Friday, June 17, 2011

"Yahoo ordered to pay damages over photo"

From today's Daily Yomiuri Online:

The Tokyo District Court has ordered Yahoo Japan Corp. and The Sankei Shimbun to pay a total of 660,000 yen in compensation over a photo of a handcuffed man carried on Yahoo Japan's Web site.

Yahoo Japan's public relations department said they believed this is the first time a Web site operator has been ordered to pay damages for news articles or photos originally distributed by media outlets.

The photo featured the late Kazuyoshi Miura, former president of an import company, who was acquitted in 2003 in Japan of charges he was involved in the fatal 1981 shooting of his wife Kazumi in Los Angeles. The controversial photo was taken when Miura was arrested over another case in September 1985. In the photo, Miura was handcuffed and accompanied by police officers.

In October 2008, Miura committed suicide in a Los Angeles jail. He had been detained over the 1981 murder for seven months in the U.S. territory of Saipan before being transferred to Los Angeles.

Miura's wife at the time of his suicide filed a lawsuit against Yahoo Japan and The Sankei Shimbun, demanding a total of 6.6 million yen for emotional distress due to the photo.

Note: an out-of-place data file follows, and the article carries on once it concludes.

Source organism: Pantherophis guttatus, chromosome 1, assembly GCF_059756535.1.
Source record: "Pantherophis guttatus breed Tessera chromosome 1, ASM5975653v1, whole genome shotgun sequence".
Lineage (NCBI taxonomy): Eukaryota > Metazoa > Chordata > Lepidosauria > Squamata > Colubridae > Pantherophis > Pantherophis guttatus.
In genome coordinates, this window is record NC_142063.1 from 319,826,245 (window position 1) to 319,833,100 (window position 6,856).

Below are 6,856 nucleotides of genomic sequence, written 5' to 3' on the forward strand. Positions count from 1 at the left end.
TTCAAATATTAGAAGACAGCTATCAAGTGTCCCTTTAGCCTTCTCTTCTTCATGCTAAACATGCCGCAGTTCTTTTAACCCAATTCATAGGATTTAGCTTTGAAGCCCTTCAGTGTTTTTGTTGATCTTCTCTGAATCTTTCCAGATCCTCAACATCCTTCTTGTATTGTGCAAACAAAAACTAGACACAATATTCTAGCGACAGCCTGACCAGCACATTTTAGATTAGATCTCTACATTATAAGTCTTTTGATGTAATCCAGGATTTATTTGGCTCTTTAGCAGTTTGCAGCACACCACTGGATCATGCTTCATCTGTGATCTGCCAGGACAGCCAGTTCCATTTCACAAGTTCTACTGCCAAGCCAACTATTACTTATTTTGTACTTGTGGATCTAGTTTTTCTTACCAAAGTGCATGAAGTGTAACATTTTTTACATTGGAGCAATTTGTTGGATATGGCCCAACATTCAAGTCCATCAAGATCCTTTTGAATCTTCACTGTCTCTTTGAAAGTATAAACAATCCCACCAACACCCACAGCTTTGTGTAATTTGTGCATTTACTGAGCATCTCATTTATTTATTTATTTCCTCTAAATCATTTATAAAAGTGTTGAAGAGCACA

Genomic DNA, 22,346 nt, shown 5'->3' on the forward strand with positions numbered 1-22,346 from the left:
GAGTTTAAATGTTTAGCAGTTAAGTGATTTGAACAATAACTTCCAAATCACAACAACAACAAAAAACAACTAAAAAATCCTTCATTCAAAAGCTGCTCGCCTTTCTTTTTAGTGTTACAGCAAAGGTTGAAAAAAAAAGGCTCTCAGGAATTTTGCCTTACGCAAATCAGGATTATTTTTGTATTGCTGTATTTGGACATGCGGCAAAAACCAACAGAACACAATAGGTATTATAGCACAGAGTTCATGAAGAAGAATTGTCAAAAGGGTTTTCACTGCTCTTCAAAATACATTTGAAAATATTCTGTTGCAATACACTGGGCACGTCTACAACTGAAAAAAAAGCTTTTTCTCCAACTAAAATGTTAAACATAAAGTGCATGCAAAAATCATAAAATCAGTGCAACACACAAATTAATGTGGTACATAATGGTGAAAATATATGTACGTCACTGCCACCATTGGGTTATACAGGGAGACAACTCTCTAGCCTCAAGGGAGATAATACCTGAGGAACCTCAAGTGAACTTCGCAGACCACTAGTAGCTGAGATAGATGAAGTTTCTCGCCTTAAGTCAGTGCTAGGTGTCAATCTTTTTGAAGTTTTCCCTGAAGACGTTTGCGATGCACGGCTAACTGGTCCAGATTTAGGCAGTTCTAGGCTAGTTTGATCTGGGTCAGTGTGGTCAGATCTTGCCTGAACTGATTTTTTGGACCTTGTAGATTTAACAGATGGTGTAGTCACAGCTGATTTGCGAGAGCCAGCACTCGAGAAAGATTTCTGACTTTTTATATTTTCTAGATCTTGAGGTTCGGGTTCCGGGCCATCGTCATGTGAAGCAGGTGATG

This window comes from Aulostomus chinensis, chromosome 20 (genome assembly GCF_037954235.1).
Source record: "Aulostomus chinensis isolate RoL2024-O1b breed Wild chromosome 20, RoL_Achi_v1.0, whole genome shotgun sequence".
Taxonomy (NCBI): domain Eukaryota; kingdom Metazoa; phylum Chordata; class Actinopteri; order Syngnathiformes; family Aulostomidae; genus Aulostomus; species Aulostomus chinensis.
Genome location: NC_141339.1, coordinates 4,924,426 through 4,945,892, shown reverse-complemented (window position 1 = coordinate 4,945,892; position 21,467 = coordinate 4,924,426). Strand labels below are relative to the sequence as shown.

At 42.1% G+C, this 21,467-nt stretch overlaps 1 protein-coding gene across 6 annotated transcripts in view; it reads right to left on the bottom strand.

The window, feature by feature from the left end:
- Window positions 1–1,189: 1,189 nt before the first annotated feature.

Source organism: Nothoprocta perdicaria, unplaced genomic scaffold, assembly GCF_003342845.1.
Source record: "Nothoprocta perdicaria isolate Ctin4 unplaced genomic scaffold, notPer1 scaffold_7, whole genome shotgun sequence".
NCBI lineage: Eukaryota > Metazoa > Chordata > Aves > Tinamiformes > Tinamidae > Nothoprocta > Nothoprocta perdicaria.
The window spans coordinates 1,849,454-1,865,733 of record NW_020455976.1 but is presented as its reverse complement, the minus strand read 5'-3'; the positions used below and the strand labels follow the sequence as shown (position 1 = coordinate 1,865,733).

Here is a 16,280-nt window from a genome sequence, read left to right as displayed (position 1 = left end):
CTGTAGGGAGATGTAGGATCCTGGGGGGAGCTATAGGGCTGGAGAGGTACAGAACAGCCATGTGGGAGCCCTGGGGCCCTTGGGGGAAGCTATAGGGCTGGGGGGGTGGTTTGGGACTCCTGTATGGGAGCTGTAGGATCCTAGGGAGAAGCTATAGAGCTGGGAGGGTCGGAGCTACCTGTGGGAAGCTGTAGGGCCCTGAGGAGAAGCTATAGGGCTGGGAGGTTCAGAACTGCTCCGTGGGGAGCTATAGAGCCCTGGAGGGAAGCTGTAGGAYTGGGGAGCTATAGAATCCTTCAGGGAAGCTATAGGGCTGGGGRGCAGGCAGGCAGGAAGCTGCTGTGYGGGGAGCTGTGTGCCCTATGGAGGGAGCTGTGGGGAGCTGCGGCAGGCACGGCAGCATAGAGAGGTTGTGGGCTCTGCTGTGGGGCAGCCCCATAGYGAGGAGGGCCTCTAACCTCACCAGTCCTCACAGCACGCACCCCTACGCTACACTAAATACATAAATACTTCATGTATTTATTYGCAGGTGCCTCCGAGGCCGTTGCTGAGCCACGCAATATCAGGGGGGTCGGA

"The photo harmed the feelings of the bereaved family," presiding Judge Shigeo Matsunami said in the ruling Wednesday. Regarding Yahoo Japan's responsibility, he said, "The company neglected its duty in preventing the photo from being carried [on the Web site]."

In its report on Miura's suicide, The Sankei Shimbun distributed the 1985 photo along with other photos and articles. The photo was carried on the Yahoo site.

During the hearing, Yahoo Japan said, "We were not involved in writing the articles or taking the photos, so we have no responsibility."

However, the court decision said, "Based on the content of the accompanying articles, we don't see why it was necessary to carry the photo. Yahoo Japan shares the responsibility of making the photo public [with The Sankei Shimbun]."

"We'll consider our next move after we read the court ruling," a Yahoo Japan spokesperson said.

Masao Horibe, professor emeritus at Hitotsubashi University and expert in information law, said, "The ruling recognizes the responsibility of Web-based media and takes into account influence of the Internet."

"For Web site operators, it's a huge burden to check every single article, but they need to establish a system to do so considering the influence their sites have on users," he said.


See related link on photo ethics in Japan:

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